Deep vein thrombosis is most common in adults over age 60. But it can occur at any age. When a clot breaks off and moves through the bloodstream, it is called an embolism. An embolism can get stuck in the blood vessels in the brain, lungs, heart, or another area, leading to severe damage.
Blood clots may form when something slows or changes the flow of blood in the veins. Risk factors include:
- A pacemaker catheter that has been passed through the vein in the groin
- Bed rest or sitting in 1 position for too long, such as plane travel
- Family history of blood clots
- Fractures in the pelvis or legs
- Giving birth within the last 6 months
- Recent surgery (most commonly hip, knee, or female pelvic surgery)
- Too many blood cells being made by the bone marrow, causing the blood to be thicker than normal (polycythemia vera)
- Having an indwelling (long-term) catheter in a blood vessel
Blood is more likely to clot in someone who has certain problems or disorders, such as:
- Certain autoimmune disorders, such as lupus
- Cigarette smoking
- Conditions that make it more likely to develop blood clots
- Taking estrogens or birth control pills (this risk is even higher with smoking)
Sitting for long periods when traveling can increase the risk for deep vein thrombosis. This is most likely when you also have 1 or more of the risk factors listed above.
Deep Vein Thrombosis Symptoms
Deep vein thrombosis mainly affects the large veins in the lower leg and thigh, most often on 1 side of the body. The clot can block blood flow and cause:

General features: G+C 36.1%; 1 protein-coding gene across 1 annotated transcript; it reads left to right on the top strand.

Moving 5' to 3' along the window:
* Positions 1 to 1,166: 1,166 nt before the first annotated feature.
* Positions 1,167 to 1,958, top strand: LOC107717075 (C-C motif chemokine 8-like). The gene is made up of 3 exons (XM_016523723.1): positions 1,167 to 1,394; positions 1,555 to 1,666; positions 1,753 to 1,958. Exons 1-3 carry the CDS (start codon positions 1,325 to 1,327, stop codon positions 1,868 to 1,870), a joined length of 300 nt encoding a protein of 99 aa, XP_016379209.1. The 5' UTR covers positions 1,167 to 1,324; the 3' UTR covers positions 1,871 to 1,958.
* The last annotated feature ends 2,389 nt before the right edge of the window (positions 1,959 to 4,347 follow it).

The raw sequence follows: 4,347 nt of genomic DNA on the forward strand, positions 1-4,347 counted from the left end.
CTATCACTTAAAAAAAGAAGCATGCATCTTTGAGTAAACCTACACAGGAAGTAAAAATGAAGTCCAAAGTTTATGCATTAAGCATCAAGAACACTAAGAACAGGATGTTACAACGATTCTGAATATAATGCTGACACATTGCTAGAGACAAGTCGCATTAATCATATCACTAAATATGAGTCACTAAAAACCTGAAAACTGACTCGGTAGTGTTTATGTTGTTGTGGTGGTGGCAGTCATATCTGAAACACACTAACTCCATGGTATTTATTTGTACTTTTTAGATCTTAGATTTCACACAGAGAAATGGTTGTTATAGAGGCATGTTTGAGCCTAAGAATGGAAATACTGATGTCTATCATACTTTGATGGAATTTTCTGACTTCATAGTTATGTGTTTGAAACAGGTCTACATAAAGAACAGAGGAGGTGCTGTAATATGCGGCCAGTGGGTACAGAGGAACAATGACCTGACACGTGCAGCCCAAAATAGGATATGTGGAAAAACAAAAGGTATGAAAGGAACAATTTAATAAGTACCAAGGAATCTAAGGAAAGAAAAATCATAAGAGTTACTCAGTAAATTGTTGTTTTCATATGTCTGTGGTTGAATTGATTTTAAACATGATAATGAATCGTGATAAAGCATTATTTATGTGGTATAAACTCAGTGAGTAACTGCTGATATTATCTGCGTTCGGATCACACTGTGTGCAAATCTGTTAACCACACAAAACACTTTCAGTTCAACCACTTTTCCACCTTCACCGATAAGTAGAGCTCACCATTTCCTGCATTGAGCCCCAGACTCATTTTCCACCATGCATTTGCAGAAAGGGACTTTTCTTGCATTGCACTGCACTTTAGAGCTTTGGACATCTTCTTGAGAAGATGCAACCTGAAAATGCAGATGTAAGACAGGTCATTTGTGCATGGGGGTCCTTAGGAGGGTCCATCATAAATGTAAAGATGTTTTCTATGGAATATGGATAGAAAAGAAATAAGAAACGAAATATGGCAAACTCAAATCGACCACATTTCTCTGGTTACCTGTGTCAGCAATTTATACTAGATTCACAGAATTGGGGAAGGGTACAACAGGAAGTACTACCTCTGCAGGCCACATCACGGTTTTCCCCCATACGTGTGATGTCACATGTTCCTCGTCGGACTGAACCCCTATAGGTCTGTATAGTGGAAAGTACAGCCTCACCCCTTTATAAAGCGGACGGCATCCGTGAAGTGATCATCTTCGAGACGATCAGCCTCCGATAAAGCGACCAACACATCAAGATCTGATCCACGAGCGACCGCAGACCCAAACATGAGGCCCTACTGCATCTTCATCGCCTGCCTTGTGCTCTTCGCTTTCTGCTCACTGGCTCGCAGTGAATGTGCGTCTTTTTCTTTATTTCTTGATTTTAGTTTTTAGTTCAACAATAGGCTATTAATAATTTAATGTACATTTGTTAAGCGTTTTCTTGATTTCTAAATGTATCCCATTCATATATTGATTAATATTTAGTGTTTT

- Changes in skin color (redness)
- Leg pain
- Leg swelling (edema)
- Skin that feels warm to the touch
Deep Vein Thrombosis Treatment
Early in treatment, blood thinners are given to keep the clot from growing or breaking off and traveling to the lung and causing a life-threatening pulmonary embolism by blocking the oxygen supply causing heart failure. Contrary to popular belief, blood thinners (anticoagulants) do not actively dissolve the clot, but instead prevents new clots from forming. Over time, the body will dissolve the clot, but often the vein becomes damaged in the meantime. To prevent permanent leg damage, patients can get catheter-directed thrombolysis treatment.
Catheter-directed thrombolysis is performed under imaging guidance by interventional radiologists. This procedure is designed to rapidly break up the clot, restore blood flow within the vein, and potentially preserve valve function to minimize the risk of post-thrombotic syndrome.
It is important for deep vein thrombosis patients to be evaluated to determine if catheter-directed thrombolysis is needed to remove the clot. This treatment is highly effective when performed within 10 days after symptoms begin.
In patients in whom this is not appropriate and blood thinners are not medically appropriate, an interventional radiologist can insert a vena cava filter, a small device that functions like a catcher's mitt to capture blood clots but allow normal liquid blood to pass.
In rare cases, you may need surgery if medicines do not work. Surgery may involve:
- Placing a filter in the body's largest vein to prevent blood clots from traveling to the lungs
- Removing a large blood clot from the vein or injecting clot-busting medicines